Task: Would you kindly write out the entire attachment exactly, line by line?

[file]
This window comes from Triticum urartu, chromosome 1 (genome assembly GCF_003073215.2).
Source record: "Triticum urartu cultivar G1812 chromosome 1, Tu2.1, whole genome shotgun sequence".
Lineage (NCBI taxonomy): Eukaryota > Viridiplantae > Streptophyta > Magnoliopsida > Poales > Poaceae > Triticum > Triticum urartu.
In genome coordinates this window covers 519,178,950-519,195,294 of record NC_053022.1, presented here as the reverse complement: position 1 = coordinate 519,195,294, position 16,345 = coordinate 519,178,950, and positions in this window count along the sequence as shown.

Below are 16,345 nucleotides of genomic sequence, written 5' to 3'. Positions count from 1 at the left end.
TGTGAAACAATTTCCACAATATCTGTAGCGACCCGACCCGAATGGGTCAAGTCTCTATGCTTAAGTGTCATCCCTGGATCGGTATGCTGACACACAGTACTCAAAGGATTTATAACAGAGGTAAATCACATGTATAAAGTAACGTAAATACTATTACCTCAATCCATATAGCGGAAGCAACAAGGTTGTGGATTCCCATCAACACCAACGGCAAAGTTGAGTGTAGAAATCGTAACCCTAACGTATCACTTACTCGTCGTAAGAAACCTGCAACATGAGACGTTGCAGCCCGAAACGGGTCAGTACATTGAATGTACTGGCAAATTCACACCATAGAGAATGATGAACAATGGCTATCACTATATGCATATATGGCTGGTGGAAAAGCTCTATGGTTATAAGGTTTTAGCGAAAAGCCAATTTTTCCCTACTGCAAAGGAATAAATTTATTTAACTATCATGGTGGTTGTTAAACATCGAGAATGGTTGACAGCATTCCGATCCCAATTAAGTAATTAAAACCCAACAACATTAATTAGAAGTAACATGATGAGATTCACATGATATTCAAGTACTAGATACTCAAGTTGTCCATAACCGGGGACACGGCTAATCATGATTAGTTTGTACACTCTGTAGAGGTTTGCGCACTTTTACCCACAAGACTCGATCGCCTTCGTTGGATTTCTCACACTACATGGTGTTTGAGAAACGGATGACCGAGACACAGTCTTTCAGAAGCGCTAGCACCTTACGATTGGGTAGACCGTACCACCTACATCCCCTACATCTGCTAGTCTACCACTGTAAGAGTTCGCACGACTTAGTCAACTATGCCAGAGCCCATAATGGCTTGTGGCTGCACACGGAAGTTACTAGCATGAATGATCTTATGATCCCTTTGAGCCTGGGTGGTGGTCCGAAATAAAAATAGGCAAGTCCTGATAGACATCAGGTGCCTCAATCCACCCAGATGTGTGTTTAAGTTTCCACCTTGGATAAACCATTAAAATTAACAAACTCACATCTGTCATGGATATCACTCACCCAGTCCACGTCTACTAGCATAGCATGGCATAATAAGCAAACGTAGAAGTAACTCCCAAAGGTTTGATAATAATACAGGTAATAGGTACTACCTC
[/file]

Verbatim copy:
This window comes from Triticum urartu, chromosome 1 (genome assembly GCF_003073215.2).
Source record: "Triticum urartu cultivar G1812 chromosome 1, Tu2.1, whole genome shotgun sequence".
Lineage (NCBI taxonomy): Eukaryota > Viridiplantae > Streptophyta > Magnoliopsida > Poales > Poaceae > Triticum > Triticum urartu.
In genome coordinates this window covers 519,178,950-519,195,294 of record NC_053022.1, presented here as the reverse complement: position 1 = coordinate 519,195,294, position 16,345 = coordinate 519,178,950, and positions in this window count along the sequence as shown.

Below are 16,345 nucleotides of genomic sequence, written 5' to 3'. Positions count from 1 at the left end.
TGTGAAACAATTTCCACAATATCTGTAGCGACCCGACCCGAATGGGTCAAGTCTCTATGCTTAAGTGTCATCCCTGGATCGGTATGCTGACACACAGTACTCAAAGGATTTATAACAGAGGTAAATCACATGTATAAAGTAACGTAAATACTATTACCTCAATCCATATAGCGGAAGCAACAAGGTTGTGGATTCCCATCAACACCAACGGCAAAGTTGAGTGTAGAAATCGTAACCCTAACGTATCACTTACTCGTCGTAAGAAACCTGCAACATGAGACGTTGCAGCCCGAAACGGGTCAGTACATTGAATGTACTGGCAAATTCACACCATAGAGAATGATGAACAATGGCTATCACTATATGCATATATGGCTGGTGGAAAAGCTCTATGGTTATAAGGTTTTAGCGAAAAGCCAATTTTTCCCTACTGCAAAGGAATAAATTTATTTAACTATCATGGTGGTTGTTAAACATCGAGAATGGTTGACAGCATTCCGATCCCAATTAAGTAATTAAAACCCAACAACATTAATTAGAAGTAACATGATGAGATTCACATGATATTCAAGTACTAGATACTCAAGTTGTCCATAACCGGGGACACGGCTAATCATGATTAGTTTGTACACTCTGTAGAGGTTTGCGCACTTTTACCCACAAGACTCGATCGCCTTCGTTGGATTTCTCACACTACATGGTGTTTGAGAAACGGATGACCGAGACACAGTCTTTCAGAAGCGCTAGCACCTTACGATTGGGTAGACCGTACCACCTACATCCCCTACATCTGCTAGTCTACCACTGTAAGAGTTCGCACGACTTAGTCAACTATGCCAGAGCCCATAATGGCTTGTGGCTGCACACGGAAGTTACTAGCATGAATGATCTTATGATCCCTTTGAGCCTGGGTGGTGGTCCGAAATAAAAATAGGCAAGTCCTGATAGACATCAGGTGCCTCAATCCACCCAGATGTGTGTTTAAGTTTCCACCTTGGATAAACCATTAAAATTAACAAACTCACATCTGTCATGGATATCACTCACCCAGTCCACGTCTACTAGCATAGCATGGCATAATAAGCAAACGTAGAAGTAACTCCCAAAGGTTTGATAATAATACAGGTAATAGGTACTACCTC